While South Africa has not had the mass murders that some educational campuses in the USA have experienced, our local campuses are by no means a beacon of security for staff and students. Crimes which occur far too often (those that are openly reported) include rape, theft, vandalism, intimidation and the usual assortment of South African crimes. Given that our universities are a hotbed of political activism and, in some cases, freedom of speech and thought, demonstrations and the violence associated with them are also a factor to consider in campus security.
The Campus Protection Society of South Africa (Camprosa) held its annual conference at Sun City late last year to discuss the various issues universities are facing and included presentations on security as well as other pertinent campus topics. Hi-Tech Security Solutions was able to attend some of the presentations and found that South Africa’s campuses face similar problems to those in other countries, the difference is in how these issues are dealt with.
After an opening address by the president of Camprosa, Roland September, the keynote on the first day was presented by Anne Glavin, director of police services, California State University and president of IACLEA, the International Association of Campus Law Enforcement Administrators (www.iaclea.org) and Ray Wheatley, IACLEA international regional director from Dublin City University.
IACLEA is an organisation focused on advancing the skills and knowledge, as well as promoting effective campus security internationally. Glavin added that it also strives to enhance the image of the campus security professional while ensuring proper governance of these operations. IACLEA has embarked on expanding the training facilities available to members using the Internet, through mediums such as webinars, and it is also building a campus security portal to facilitate communications and education among professionals across the globe.
To date, IACLEA has 1195 members in 20 countries and is looking to expand its international membership to facilitate more information sharing and effective communications.
Information is vital
Jenny Reid from iFacts was up next, speaking about screening employees. She notes that while companies often screen top employees, they fail to validate contractors and outsourced staff, of which campuses use a substantial amount. In addition, when checks are carried out, they focus mainly on criminal records and not on credit reports, the validity of the person’s ID, driver’s licence or educational qualifications etc.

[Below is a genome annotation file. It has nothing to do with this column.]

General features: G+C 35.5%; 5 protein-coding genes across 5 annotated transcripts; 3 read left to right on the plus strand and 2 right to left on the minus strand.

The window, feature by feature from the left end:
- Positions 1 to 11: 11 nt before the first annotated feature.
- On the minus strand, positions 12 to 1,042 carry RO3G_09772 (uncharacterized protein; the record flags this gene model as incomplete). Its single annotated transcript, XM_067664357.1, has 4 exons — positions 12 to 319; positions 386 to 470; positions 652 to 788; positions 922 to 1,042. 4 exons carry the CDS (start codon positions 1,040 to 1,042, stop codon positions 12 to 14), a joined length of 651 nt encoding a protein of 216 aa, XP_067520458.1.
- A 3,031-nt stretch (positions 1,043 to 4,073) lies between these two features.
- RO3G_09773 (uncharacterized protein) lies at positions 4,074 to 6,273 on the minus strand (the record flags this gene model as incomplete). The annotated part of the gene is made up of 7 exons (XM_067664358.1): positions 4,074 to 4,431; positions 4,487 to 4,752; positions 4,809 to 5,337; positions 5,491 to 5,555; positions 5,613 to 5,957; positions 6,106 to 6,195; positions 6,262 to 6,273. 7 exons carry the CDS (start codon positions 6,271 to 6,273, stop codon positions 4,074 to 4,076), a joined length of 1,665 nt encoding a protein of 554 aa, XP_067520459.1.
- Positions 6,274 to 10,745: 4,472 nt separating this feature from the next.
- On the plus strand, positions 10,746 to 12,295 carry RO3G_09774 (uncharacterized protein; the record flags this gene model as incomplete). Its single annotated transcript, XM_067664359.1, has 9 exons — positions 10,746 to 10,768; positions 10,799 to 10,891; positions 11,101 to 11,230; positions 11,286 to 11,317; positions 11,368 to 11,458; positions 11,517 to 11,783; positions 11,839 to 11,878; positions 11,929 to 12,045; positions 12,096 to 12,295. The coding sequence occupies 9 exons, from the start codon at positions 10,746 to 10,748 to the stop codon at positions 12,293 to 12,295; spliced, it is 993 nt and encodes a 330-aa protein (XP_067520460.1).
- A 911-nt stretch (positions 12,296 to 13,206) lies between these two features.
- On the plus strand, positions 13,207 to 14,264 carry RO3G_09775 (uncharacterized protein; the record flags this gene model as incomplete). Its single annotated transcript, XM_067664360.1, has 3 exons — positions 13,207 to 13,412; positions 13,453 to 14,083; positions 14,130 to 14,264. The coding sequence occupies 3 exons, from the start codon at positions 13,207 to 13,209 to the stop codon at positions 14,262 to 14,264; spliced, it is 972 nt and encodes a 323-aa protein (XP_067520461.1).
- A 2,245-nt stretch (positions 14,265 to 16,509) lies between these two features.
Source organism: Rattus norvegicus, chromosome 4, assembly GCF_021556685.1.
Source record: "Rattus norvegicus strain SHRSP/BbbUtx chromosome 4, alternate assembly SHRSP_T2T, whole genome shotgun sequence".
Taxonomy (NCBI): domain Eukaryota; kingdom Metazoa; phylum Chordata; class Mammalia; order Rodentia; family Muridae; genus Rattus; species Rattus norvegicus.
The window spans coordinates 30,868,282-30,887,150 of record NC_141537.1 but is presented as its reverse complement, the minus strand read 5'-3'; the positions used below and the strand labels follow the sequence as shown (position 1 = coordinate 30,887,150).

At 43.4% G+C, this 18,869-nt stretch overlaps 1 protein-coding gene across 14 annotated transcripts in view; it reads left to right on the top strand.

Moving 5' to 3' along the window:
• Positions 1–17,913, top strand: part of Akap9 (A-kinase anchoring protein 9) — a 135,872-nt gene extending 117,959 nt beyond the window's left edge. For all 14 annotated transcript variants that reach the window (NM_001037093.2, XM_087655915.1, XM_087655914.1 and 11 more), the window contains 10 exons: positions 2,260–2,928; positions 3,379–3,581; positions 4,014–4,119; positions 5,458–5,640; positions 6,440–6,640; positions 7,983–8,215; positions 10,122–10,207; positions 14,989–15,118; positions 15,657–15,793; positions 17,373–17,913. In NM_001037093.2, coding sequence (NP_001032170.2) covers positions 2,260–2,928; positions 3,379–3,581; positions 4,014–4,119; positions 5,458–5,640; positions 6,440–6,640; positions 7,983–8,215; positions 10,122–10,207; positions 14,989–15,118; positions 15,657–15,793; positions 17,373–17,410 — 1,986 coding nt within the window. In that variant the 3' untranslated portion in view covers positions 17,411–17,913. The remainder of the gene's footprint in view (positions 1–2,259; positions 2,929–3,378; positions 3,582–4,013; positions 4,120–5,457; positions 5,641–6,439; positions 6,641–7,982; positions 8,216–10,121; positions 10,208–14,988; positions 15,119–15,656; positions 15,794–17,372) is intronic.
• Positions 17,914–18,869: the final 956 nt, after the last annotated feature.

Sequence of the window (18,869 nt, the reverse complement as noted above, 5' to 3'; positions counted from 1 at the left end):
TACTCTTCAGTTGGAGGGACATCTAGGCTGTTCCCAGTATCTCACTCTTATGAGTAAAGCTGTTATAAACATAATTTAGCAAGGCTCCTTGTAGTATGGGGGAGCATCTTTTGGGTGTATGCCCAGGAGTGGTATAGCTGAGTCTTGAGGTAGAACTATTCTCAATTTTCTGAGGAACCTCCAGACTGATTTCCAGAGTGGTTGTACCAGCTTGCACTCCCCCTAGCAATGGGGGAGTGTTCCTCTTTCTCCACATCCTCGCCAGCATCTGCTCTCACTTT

Reid advocates the use of a single database for the security industry where employees’ employment history is held. This could be used to validate people’s identities and prevent syndicates from sending the same person to various security companies to commit fraud.
The section commander of major events at SAPS took the stage to discuss the safety and security processes involved in holding large events. For events that will have more than 2000 people attending, the organisers need to ask for permission for the event and have an emergency plan in place.
This does not mean smaller events can get away with no emergency or evacuation plan. Even low-risk events need a safety officer and to ensure they have reasonable measures in place to deal with an emergency. For larger, annual events, plans must be submitted to the national commissioner six months in advance and contain sufficient details for it to receive a risk classification. He notes it is always worthwhile giving the national commissioner’s office sufficient time to work through the information and deliver a risk classification.
Prof Johan Nel, executive manager at the Centre for Environmental Management at North West University spoke on the task of making campuses more sustainable. Sustainability is not simply a ‘green’ issue, but a project to enhance the environment in order to provide for today’s needs while ensuring that the people of tomorrow can provide for theirs.